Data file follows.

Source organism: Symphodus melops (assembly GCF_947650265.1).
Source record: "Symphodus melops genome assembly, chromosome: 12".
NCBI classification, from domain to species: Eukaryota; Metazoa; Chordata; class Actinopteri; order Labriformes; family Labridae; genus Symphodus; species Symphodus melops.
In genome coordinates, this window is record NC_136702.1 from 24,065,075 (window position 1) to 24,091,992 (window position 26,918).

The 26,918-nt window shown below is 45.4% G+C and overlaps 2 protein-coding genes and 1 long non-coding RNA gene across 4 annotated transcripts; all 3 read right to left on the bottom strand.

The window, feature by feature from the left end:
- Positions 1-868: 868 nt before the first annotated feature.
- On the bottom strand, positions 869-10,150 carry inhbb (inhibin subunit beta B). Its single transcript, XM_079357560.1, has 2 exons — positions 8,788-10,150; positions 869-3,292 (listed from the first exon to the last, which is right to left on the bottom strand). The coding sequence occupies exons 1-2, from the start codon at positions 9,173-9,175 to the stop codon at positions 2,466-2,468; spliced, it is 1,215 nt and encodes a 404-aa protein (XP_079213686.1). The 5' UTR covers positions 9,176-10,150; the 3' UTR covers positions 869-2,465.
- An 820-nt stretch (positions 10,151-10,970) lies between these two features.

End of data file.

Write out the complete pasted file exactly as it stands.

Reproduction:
Source organism: Symphodus melops (assembly GCF_947650265.1).
Source record: "Symphodus melops genome assembly, chromosome: 12".
NCBI classification, from domain to species: Eukaryota; Metazoa; Chordata; class Actinopteri; order Labriformes; family Labridae; genus Symphodus; species Symphodus melops.
In genome coordinates, this window is record NC_136702.1 from 24,065,075 (window position 1) to 24,091,992 (window position 26,918).

The 26,918-nt window shown below is 45.4% G+C and overlaps 2 protein-coding genes and 1 long non-coding RNA gene across 4 annotated transcripts; all 3 read right to left on the bottom strand.

The window, feature by feature from the left end:
- Positions 1-868: 868 nt before the first annotated feature.
- On the bottom strand, positions 869-10,150 carry inhbb (inhibin subunit beta B). Its single transcript, XM_079357560.1, has 2 exons — positions 8,788-10,150; positions 869-3,292 (listed from the first exon to the last, which is right to left on the bottom strand). The coding sequence occupies exons 1-2, from the start codon at positions 9,173-9,175 to the stop codon at positions 2,466-2,468; spliced, it is 1,215 nt and encodes a 404-aa protein (XP_079213686.1). The 5' UTR covers positions 9,176-10,150; the 3' UTR covers positions 869-2,465.
- An 820-nt stretch (positions 10,151-10,970) lies between these two features.